The Wolf Creek Inn is the oldest continuous use hotel in the state of Oregon. Built in 1883 by pioneer merchant Henry Smith, the Inn was billed as a “first-class traveler’s hotel” for folks traveling on the stagecoach. The building was first called Wolf Creek Tavern, an old English term describing a hotel that served food.
By the 1880s Henry Smith had accumulated large land holdings, many of which he planted in orchards that still stand today. In fact, the large apple and pear trees located next to the Inn north of the dining room are part of an orchard planted in 1885. In 1975 the Inn was purchased by the state of Oregon.
Local carpenters and craftsmen spent 4 years restoring the Inn to its former luster. Historians from the Oregon State Historical Preservation Office spent countless hours researching the original floor plans and wall coverings in order to return the Inn to the look and feel of the mid 1920’s and recreate the atmosphere for current visitors.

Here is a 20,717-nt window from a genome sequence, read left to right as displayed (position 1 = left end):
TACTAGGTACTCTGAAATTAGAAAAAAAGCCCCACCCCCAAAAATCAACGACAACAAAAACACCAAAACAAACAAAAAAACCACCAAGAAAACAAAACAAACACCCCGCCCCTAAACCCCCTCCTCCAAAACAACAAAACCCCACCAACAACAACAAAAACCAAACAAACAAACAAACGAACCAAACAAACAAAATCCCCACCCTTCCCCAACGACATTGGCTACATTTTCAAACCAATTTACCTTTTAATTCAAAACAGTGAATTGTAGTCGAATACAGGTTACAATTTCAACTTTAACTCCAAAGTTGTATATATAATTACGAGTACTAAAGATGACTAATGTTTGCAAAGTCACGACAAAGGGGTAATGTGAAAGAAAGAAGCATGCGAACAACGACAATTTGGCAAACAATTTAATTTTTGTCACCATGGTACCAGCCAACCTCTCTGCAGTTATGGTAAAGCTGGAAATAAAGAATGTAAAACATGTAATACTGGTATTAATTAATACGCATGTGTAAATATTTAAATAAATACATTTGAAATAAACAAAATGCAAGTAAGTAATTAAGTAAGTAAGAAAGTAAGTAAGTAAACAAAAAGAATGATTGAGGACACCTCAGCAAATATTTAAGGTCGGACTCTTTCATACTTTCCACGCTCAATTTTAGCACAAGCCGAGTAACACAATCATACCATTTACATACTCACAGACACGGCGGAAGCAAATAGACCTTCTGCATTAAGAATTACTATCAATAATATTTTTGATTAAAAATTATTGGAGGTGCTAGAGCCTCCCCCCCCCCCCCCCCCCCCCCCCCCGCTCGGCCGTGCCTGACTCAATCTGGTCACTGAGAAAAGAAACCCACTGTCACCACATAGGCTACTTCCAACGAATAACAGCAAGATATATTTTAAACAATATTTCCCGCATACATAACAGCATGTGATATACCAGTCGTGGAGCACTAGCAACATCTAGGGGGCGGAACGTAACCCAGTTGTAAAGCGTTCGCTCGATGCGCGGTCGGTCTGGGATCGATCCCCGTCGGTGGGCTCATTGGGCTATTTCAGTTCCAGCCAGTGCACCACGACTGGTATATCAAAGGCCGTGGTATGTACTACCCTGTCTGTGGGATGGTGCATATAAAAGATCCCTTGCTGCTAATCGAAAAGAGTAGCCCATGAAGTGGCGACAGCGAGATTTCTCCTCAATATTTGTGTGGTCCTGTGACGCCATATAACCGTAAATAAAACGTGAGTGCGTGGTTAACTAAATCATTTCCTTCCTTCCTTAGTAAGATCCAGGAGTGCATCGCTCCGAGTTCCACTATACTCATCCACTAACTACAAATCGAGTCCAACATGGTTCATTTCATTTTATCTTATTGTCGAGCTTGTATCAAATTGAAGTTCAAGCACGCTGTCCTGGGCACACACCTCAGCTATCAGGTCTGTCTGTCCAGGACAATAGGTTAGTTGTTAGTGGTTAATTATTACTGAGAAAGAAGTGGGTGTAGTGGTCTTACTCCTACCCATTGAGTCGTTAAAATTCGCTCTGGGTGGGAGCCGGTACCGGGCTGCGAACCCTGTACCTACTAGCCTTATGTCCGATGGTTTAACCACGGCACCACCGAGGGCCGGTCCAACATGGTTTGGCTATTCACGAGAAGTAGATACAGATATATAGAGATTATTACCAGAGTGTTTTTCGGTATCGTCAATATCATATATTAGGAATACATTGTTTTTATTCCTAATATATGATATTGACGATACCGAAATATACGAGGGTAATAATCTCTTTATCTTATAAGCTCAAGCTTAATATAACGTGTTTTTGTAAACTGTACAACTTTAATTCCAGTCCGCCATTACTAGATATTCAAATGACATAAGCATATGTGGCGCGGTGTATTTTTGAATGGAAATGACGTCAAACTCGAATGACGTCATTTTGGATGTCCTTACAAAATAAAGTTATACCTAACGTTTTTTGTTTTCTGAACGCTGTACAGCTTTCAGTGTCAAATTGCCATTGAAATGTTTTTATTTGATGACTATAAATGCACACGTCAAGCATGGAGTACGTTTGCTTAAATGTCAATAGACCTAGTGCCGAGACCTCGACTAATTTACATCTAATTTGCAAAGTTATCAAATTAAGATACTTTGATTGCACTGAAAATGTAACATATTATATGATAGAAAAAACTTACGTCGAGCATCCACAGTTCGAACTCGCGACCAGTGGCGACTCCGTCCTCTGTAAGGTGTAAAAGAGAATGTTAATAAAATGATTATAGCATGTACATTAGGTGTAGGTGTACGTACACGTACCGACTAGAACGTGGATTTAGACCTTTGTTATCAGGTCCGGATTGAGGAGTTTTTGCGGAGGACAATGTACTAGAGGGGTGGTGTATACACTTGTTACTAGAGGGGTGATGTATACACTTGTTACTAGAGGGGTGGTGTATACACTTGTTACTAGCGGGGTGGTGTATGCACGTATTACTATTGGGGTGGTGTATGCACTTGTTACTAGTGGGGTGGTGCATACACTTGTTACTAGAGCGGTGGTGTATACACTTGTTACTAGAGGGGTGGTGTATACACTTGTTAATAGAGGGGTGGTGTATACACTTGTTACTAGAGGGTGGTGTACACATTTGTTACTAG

Many famous folks visited the Inn, including President Hayes, Jack London, Clark Gable, Carole Lombard, Mary Pickford, Fredric March, Patrick Stewart, Robert Redford and Sir Anthony Hopkins, just to name just a few. In August 1911, Jack London stayed at the Inn for several weeks, where he enjoyed hiking in the forests behind the Inn. During this time, he wrote a short story entitled “The End of the Story.” He also completed his novel “Valley Of The Moon” during another stay. Jack London’s room is in the front of the Inn on the